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The Australian National University

Professor Carola Garcia de Vinuesa

Head, Department of Immunology and Infectious Disease, John Curtin School of Medical Research
ANU College of Health and Medicine
T: +61 (0) 432 130556

Areas of expertise

  • Cellular Immunology 110704
  • Immunogenetics (Incl. Genetic Immunology) 110706
  • Rheumatology And Arthritis 110322
  • Humoural Immunology And Immunochemistry 110705
  • Medical Genetics (Excl. Cancer Genetics) 110311
  • Autoimmunity 110703
  • Biochemistry And Cell Biology 0601
  • Immunology 1107

Research interests

Long-lasting antibody responses are a key component of the mammalian immune system that protect us from the constant challenge of pathogenic bacteria and viruses. The quality of these antibody matters: protective responses against lethal toxins and microbes requires production of antibodies with high affinity. Affinity maturation occurs as a consequence of random somatic mutation of the genes that encode for the B cell receptor. However, this ability to produce long lasting high affinity antiodies is a double-edged sword, as perturbations can result in autoimmune diseases. These diseases include lupus, type 1 diabetes, and rheumatoid arthritis, and typically occur when the immune system cannot differentiate between invading pathogens and the body’s own cells, resulting in the destruction of these cells.

Our research aims to unravel the complex interaction of cells and molecules that regulate the production of potent, long-lasting immunity, and to identify genetic abnormalities that interfere with this process and may contribute to the development of autoimmunity in humans.

The interaction of B cells and a subset of T-cells known as follicular helper T-cells (Tfh cells) within structures called germinal centres, results in the selection of mutated B cells that can produce more potent antibodies. These B cells then develop into long-lived antibody producing cells that are responsible for immunological memory and fighting off infections.

Our work in the last few years has helped unravel fundamental several aspects of Tfh cell and germinal centre biology. We have shown the transcriptional repressor Bcl-6 drives Tfh formation and Tfh-derived IL-21 acts on B cells to initiate and maintain germinal center reactions. It has also become clear that aberrant formation of Tfh cells (such as that seen in mice homozygous for the san allele of Roquin) contributes to the development of autoantibodies and lupus. In humans, circulating Tfh cells can be found at very small numbers in the blood of healthy individuals, but they are increased in a subset of lupus patients and their numbers correlate with disease severity. 

Recent discoveries include:

  • Identification of a subset of regulatory T cells that enters the follicles to regulate Tfh cells and germinal centers (Nature Medicine 2011).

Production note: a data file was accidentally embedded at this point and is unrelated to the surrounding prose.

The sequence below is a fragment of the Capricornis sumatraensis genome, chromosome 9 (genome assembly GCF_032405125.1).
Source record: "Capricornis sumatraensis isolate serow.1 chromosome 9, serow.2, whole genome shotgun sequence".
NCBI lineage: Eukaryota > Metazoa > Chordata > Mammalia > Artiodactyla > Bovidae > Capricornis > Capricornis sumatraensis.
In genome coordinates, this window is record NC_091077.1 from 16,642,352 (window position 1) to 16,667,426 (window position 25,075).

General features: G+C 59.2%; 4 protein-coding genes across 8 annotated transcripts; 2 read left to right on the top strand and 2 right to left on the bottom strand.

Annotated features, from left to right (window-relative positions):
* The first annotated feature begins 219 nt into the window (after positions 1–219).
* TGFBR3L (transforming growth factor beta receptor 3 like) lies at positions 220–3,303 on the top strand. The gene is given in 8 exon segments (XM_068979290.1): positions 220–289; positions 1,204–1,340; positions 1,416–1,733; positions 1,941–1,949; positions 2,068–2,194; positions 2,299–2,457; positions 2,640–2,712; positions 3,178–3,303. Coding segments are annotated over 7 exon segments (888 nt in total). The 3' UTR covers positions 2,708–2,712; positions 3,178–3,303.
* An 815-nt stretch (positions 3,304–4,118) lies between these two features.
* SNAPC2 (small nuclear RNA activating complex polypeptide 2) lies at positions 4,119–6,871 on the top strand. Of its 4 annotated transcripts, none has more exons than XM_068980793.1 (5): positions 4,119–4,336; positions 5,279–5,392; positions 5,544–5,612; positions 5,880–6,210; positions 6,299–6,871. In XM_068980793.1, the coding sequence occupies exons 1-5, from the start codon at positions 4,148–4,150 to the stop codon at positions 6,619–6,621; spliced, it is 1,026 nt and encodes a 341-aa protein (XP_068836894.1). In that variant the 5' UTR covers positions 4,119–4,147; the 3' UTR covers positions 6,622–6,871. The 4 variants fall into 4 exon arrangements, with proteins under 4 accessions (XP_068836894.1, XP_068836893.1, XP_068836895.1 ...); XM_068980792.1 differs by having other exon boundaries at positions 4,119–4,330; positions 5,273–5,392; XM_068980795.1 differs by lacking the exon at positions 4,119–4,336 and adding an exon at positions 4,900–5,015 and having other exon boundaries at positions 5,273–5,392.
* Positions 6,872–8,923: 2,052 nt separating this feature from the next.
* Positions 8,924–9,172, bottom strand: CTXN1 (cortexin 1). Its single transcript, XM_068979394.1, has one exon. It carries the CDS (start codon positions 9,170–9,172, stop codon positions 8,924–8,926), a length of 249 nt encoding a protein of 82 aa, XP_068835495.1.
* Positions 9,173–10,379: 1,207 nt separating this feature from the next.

• Discovery of a role for autoantibodies in triggering type 1 diabetes (Diabetes 2011).
  • Identification of germinal center Tfh precursors that, like Tfh cells, require Bcl-6 for their formation and are critical for extrafollicular antibody responses (The Journal of Experimental Medicine 2011)


Carola Vinuesa was born in Spain and obtained a medical degree at the University Autonoma of Madrid. She undertook specialist clinical training in the UK and in 2000 was awarded a PhD by the University of Birmingham. A year later she was the recipient of a Wellcome Trust International Travelling prize Fellowship to do postdoctoral work at The John Curtin School for Medical Research in The Australian National University. Her work led to the discovery of genes important for immune regulation and memory and the identification of a novel pathway of posttranscriptional control of gene expression to prevent autoimmunity. Since 2006 she has been leading the Humoral Immunity and Autoimmunity Group at ANU supported by a Viertel Senior Medical Research Fellowship. Her group identified a critical role for follicular helper T (Tfh) cells in autoantibody-mediated autoimmune diseases and contributed to the characterization of this subset and elucidation of their transcriptional regulation. She is currently investigating the mechanisms that regulate Tfh cells and germinal center selection. In 2008 she was awarded the Science Minister’s Prize for Life Scientist of the year and in 2009 the Gottschalk Medal of the Australian Academy of Sciences. She is currently Professor of Immunology at the Australian National University and Head of the Pathogens and Immunity Department.


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Updated:  21 March 2018 / Responsible Officer:  Director (Research Services Division) / Page Contact:  Researchers